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Wednesday, April 1, 2015

Wednesdays with Words (Ben Hur-Part 2)

http://ladydusk.blogspot.com/search/label/Wednesdays%20with%20words

 

Recently we finished reading aloud our literature selection, Ben-Hur; a tale of the Christ by Lew Wallace, This book took us a little over two school terms to complete. I first read Ben-Hur as a senior in high school and found that it was a story that stayed with me. I really enjoyed being able to share it with my 12 & 15 year old who really enjoyed it.

I originally had a different quote picked out for this week and I just had to share since it was so appropriate for the season.
Up on the summit meantime the work went on. The guard took the Nazarene's clothes from him; so that he stood before the millions naked. The stripes of the scourging he had received in the early morning were still bloody upon his back; yet he was laid pitilessly down, and stretched upon the cross--first, the arms upon the transverse beam; the spikes were sharp--a few blows, and they were driven through the tender palms; next, they drew his knees up until the soles of the feet rested flat upon the tree; then they placed one foot upon the other, and one spike fixed both of them fast. The dulled sound of the hammering was heard outside the guarded space; and such as could not hear, yet saw the hammer as it fell, shivered with fear. And withal not a groan, or cry, or word of remonstrance from the sufferer: nothing at which an enemy could laugh; nothing a lover could regret.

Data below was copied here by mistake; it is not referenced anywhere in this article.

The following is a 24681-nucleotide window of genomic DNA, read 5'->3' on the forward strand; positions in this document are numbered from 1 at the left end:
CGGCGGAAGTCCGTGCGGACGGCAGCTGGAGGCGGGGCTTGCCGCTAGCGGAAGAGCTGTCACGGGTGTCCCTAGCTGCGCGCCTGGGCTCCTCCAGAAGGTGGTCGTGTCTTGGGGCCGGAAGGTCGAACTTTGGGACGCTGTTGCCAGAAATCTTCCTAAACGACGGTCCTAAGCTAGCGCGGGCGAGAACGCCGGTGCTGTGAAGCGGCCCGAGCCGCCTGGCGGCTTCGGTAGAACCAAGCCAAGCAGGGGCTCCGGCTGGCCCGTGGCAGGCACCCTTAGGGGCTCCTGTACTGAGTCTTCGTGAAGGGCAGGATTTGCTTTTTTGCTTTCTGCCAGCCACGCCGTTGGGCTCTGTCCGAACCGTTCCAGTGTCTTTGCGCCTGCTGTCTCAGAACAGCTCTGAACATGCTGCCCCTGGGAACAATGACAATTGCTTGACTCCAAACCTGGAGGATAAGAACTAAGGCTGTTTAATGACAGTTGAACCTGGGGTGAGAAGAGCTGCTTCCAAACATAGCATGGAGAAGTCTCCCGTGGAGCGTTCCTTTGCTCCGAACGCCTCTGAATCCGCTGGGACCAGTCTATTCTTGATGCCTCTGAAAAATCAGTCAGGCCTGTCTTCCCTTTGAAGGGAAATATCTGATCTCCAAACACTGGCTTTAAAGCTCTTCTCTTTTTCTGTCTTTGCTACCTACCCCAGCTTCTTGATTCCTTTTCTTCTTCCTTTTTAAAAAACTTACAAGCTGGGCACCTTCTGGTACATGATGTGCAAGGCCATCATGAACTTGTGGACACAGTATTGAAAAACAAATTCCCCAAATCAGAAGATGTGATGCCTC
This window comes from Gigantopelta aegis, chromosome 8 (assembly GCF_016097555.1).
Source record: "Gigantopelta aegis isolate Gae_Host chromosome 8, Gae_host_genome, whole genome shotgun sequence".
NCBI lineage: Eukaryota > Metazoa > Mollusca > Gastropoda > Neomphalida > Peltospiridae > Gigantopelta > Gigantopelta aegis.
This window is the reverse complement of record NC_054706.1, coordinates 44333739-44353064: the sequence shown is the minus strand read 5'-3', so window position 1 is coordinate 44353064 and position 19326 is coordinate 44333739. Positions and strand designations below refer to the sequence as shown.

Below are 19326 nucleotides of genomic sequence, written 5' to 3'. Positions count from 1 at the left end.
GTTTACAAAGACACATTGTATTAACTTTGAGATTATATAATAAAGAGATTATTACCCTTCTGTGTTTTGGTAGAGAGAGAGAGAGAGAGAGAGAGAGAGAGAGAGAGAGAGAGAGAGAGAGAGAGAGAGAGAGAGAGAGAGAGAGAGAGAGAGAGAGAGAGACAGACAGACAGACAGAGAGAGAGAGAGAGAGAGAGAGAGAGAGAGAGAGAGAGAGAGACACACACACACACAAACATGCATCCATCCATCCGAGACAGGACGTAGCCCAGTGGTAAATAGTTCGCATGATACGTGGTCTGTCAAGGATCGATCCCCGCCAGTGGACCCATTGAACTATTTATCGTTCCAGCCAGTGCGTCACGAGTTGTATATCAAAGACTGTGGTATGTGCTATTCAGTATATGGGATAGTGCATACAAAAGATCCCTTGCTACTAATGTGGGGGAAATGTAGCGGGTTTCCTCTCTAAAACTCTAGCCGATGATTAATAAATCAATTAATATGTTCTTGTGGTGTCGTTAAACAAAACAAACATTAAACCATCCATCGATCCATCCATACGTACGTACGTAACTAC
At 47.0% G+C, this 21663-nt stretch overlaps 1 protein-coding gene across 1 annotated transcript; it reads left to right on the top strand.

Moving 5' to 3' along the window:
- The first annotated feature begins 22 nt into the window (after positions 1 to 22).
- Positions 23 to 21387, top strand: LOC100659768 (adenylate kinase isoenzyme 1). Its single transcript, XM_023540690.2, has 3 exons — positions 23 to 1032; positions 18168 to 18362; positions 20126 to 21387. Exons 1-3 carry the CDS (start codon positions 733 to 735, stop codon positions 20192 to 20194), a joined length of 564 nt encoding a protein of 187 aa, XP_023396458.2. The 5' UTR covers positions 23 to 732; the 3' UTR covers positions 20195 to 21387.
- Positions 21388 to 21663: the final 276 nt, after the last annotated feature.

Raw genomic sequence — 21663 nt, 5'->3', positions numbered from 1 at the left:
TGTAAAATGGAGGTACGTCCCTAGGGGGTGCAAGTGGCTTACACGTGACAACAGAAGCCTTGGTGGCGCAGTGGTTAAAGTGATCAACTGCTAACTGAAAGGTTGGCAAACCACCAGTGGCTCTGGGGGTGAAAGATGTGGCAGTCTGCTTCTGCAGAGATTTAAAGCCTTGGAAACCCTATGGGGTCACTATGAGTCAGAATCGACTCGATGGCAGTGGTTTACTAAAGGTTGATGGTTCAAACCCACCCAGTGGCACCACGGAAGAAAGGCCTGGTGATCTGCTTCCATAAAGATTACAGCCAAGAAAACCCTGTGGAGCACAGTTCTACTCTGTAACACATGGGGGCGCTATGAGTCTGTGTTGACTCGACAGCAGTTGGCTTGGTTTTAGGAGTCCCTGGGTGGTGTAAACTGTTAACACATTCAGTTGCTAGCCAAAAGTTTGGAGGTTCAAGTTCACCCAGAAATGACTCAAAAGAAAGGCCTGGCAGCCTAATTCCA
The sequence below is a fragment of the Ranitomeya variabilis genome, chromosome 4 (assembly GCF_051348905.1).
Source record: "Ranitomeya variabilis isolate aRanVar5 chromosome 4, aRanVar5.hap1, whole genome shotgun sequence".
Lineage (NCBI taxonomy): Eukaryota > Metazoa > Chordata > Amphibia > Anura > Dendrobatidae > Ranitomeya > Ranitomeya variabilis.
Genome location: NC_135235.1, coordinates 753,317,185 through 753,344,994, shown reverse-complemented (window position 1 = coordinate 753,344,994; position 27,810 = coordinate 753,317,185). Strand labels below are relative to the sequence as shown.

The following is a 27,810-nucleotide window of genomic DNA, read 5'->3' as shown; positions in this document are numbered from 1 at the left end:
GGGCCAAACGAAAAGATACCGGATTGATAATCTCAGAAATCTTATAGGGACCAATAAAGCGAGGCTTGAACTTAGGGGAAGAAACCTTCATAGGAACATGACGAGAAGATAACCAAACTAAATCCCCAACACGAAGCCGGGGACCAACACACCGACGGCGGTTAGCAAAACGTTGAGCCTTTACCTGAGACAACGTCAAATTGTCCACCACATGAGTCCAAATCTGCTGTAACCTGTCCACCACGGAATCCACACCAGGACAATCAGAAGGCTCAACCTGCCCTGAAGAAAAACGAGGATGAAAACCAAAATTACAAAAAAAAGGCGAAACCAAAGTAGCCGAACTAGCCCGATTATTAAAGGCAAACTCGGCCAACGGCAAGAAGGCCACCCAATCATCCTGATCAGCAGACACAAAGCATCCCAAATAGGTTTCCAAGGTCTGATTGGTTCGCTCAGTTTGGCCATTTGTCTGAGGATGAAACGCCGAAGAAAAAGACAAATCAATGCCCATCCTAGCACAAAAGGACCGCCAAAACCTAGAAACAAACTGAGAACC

"Which way wilt though have him faced?" asked a soldier, bluntly.